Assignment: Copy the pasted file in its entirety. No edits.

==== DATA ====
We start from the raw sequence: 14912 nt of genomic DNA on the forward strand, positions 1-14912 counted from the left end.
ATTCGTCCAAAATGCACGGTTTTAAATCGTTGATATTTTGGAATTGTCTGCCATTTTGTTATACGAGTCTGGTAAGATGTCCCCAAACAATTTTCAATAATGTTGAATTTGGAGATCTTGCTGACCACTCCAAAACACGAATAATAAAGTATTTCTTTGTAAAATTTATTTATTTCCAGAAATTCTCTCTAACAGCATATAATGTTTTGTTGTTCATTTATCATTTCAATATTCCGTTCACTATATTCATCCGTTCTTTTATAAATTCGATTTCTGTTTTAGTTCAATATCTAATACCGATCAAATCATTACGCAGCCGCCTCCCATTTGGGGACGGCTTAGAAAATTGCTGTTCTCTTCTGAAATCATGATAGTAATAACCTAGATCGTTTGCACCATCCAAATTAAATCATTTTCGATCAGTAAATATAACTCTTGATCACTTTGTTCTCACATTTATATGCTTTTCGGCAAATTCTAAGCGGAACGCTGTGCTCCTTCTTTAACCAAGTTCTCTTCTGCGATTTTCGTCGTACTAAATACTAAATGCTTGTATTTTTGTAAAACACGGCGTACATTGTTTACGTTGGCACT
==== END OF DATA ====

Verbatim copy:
We start from the raw sequence: 14912 nt of genomic DNA on the forward strand, positions 1-14912 counted from the left end.
ATTCGTCCAAAATGCACGGTTTTAAATCGTTGATATTTTGGAATTGTCTGCCATTTTGTTATACGAGTCTGGTAAGATGTCCCCAAACAATTTTCAATAATGTTGAATTTGGAGATCTTGCTGACCACTCCAAAACACGAATAATAAAGTATTTCTTTGTAAAATTTATTTATTTCCAGAAATTCTCTCTAACAGCATATAATGTTTTGTTGTTCATTTATCATTTCAATATTCCGTTCACTATATTCATCCGTTCTTTTATAAATTCGATTTCTGTTTTAGTTCAATATCTAATACCGATCAAATCATTACGCAGCCGCCTCCCATTTGGGGACGGCTTAGAAAATTGCTGTTCTCTTCTGAAATCATGATAGTAATAACCTAGATCGTTTGCACCATCCAAATTAAATCATTTTCGATCAGTAAATATAACTCTTGATCACTTTGTTCTCACATTTATATGCTTTTCGGCAAATTCTAAGCGGAACGCTGTGCTCCTTCTTTAACCAAGTTCTCTTCTGCGATTTTCGTCGTACTAAATACTAAATGCTTGTATTTTTGTAAAACACGGCGTACATTGTTTACGTTGGCACT